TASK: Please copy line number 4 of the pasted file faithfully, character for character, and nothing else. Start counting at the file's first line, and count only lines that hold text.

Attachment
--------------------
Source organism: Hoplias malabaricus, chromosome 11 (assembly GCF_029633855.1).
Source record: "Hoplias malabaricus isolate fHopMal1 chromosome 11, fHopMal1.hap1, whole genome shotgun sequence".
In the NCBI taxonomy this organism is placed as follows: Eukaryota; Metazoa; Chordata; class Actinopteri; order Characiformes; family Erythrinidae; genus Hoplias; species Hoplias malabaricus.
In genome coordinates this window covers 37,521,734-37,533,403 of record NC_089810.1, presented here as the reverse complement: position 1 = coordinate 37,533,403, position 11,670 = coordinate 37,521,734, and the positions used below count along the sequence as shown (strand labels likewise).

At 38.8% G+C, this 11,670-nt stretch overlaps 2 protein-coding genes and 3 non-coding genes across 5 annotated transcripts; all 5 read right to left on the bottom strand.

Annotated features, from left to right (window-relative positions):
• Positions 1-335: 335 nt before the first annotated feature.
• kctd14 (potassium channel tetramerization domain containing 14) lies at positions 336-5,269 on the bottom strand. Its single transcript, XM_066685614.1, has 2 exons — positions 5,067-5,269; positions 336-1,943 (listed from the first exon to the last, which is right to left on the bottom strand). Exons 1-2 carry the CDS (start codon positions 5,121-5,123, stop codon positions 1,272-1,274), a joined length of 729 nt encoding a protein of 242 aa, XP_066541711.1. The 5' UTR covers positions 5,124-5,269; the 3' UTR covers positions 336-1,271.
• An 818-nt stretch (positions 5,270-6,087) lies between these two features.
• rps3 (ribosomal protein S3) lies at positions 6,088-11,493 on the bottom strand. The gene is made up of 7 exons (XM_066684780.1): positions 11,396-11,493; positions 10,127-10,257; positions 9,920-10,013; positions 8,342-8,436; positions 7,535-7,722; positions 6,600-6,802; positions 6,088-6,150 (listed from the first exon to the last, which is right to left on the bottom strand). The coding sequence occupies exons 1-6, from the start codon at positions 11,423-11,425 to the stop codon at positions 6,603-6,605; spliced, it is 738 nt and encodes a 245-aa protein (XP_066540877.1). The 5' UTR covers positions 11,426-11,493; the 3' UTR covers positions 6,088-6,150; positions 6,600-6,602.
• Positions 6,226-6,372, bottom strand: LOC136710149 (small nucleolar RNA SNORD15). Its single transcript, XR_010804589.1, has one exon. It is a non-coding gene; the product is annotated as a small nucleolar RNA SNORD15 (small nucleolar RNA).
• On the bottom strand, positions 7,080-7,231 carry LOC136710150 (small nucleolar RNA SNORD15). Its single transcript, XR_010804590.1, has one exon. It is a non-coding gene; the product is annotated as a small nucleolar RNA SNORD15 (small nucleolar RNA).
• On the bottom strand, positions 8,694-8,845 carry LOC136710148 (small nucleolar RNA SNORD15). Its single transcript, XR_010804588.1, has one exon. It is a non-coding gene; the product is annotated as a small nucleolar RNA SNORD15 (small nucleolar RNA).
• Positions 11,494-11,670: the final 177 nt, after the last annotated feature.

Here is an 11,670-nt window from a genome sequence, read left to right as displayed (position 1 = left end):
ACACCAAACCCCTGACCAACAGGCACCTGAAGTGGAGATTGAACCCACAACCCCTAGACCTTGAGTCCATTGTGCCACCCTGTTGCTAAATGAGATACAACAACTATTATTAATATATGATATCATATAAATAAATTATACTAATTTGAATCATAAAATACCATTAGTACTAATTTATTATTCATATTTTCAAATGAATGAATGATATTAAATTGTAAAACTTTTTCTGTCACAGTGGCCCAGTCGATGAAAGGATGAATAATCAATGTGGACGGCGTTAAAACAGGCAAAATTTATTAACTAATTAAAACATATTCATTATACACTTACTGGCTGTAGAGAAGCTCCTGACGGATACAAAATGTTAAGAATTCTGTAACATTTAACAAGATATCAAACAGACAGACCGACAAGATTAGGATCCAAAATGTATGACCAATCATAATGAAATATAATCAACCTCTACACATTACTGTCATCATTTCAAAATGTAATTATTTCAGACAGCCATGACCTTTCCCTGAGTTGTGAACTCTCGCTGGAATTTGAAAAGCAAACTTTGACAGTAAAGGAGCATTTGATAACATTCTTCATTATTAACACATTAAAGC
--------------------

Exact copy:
In genome coordinates this window covers 37,521,734-37,533,403 of record NC_089810.1, presented here as the reverse complement: position 1 = coordinate 37,533,403, position 11,670 = coordinate 37,521,734, and the positions used below count along the sequence as shown (strand labels likewise).